Colourism- the ism that has got to go


Quick explanation of colourism:

Ok so many people write about colourism- and colourism is rubbish in every single way. How on earth can one person be better than another because of the shade of their skin? There’s no way. Makes no sense. It’s all nonsense. And many of us know that, so why do we play into the hands of the ‘colourism agenda’ (yeah I made that up, but it sounds hella academic THE COLOURISM AGENDA)

So we see people tweet #babygoals on pictures of light skinned babies with bright colored eyes. People tell a woman who is going to have a mixed baby how BEAUTIFUL her baby will be and how much they wish they can have a baby like hers and how lucky she is (like Franchesca Ramsey says can you get out of her uterus please). There was also the whole controversy about the casting call for ‘Straight Outta Compton’ where there was the A,B,C and D girls with A being the ‘hottest of the hottest’ and D being ‘poor and not in good shape’. The A girls could be of any race (that’s great right-well???), move on to the B girls who needed to have a ‘small waist, nice hips and be light skinned’, the C girls had to be ‘African American girls medium to dark skin’and then lastly the D girls, who were ‘poor and not in good shape’, had to be ‘African American of medium to dark skin’. So to anyone who may want to argue that colourism is no longer a problem, remember Straight Outta Compton was in cinemas just last year.

Now this hierarchy of ‘the lighter the better’ is prevalent in South Asian, Asian,Latin and Black communities. That is why skin bleaching is such a problem in these communities; Eurocentric standards of beauty and the preferential treatment of lighter skinned slaves in the past still impacts the way we all view each other and it’s sad.

Despite many people being against colourism you will still hear for example a black man say ‘I don’t date black women’ despite being rich in melanin himself, you still see us fawn over light-skinned men and women. How can my friend say a girl went up to him and said ‘I’d lick your eyeballs’ because he is light skinned with light coloured eyes (props to her for being so creative with her weirdness tho). But honestly this fetishsisation of light skinned people to the extent that we can declare that we want to lick them ,and think that’s ok, needs to stop. (I’d lick your eyeballs- please just deep what a strange comment that is whhhaaatttt????) At the end of the day, looking at people as just their skin tone, or eye colour  commodifies them. They’re no longer a whole human, a sum of their parts if you will, rather they are their skin colour, and their ‘nice hair’ and their lickable eyeballs.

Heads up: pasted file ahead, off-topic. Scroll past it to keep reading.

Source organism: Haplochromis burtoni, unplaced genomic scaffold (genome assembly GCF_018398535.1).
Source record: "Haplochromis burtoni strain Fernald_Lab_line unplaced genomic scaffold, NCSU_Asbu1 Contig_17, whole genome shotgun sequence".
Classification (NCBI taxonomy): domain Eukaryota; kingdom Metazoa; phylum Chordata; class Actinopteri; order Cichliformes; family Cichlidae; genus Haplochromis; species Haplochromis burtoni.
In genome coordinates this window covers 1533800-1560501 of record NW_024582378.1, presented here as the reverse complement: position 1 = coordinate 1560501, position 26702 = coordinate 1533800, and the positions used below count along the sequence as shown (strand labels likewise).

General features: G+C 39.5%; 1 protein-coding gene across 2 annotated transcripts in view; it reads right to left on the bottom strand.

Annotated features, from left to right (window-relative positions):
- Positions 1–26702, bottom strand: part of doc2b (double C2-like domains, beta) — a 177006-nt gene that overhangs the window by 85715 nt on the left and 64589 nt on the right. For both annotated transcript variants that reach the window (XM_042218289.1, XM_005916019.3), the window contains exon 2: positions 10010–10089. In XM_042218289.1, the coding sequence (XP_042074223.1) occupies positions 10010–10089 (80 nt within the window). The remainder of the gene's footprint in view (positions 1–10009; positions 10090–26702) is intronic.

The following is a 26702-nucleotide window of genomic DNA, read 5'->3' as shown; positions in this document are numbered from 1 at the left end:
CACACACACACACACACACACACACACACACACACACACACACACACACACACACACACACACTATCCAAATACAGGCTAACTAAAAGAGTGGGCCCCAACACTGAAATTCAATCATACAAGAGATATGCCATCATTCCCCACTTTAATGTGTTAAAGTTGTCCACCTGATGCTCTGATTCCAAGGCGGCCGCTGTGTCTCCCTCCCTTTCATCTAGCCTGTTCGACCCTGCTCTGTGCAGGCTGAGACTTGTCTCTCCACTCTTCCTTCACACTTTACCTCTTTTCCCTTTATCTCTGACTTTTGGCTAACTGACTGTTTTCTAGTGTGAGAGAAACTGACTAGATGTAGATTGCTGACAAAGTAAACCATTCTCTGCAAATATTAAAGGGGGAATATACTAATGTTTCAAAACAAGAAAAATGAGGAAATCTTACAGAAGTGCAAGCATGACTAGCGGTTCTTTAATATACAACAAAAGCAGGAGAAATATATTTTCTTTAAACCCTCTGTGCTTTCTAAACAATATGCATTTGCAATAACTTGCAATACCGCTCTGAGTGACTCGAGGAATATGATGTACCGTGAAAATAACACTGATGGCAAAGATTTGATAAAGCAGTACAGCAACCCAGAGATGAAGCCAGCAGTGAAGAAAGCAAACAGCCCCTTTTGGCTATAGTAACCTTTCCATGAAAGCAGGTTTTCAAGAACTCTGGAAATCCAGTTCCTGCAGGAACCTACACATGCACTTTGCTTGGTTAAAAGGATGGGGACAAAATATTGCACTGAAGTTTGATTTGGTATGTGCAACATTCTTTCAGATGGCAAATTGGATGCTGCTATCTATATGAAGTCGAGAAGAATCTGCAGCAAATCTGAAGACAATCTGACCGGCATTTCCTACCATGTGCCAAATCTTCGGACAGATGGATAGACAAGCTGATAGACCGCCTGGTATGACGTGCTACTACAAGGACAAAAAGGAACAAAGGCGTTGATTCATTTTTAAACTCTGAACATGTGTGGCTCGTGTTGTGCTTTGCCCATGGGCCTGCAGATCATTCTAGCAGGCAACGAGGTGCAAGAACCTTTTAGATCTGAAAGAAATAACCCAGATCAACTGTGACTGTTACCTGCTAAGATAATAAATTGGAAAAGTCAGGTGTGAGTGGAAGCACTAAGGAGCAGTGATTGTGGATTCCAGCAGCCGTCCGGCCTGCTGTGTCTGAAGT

Music videos (my love-hate relationship with them continues) are a huge contributing factor to colourism. Often they show an extravagant lifestyle and with the Bugatti’s and Champagne or whatever and there is always a voluptuous light-skinned or racially ambiguous woman twerking in the corner. It’s like we are being taught from a young age that a light skinned woman= success and power. You get a light skinned woman and you are somehow richer for it. And I feel like the problem is so much more prevalent with women too. We can appreciate a black man of any shade whether that’s Drake or Trey Songz or Stormzy, we can see them as talented and funny and appreciate them. Whereas with women, there seems to be an atmosphere where darker skin women have to be like ahem we are here, and we are important too world, whereas light skinned women are often praised and promoted by the media, asked to be the voice of black women and are fetishised by people of all races including their own.

Now, I have a huge problem when people try and pit light skinned people against dark skinned people, or get angry or jealous of those with light skin because division and jealousy doesn’t solve anything. But let us all have a look at ourselves and ask what we are doing to play into the hands of the colourism agenda.
A lot of these ideas that light skin is better (to the extent that so many filters on Snapchat seem to lighten your skin or is that just me???) is something that is taught. When all you see in the media and hear about in songs is how being light skinned is better, when people on social media constantly harp on about the beauty of a light skinned person you absorb these messages. Whether you treat them as gospel or not is a different story.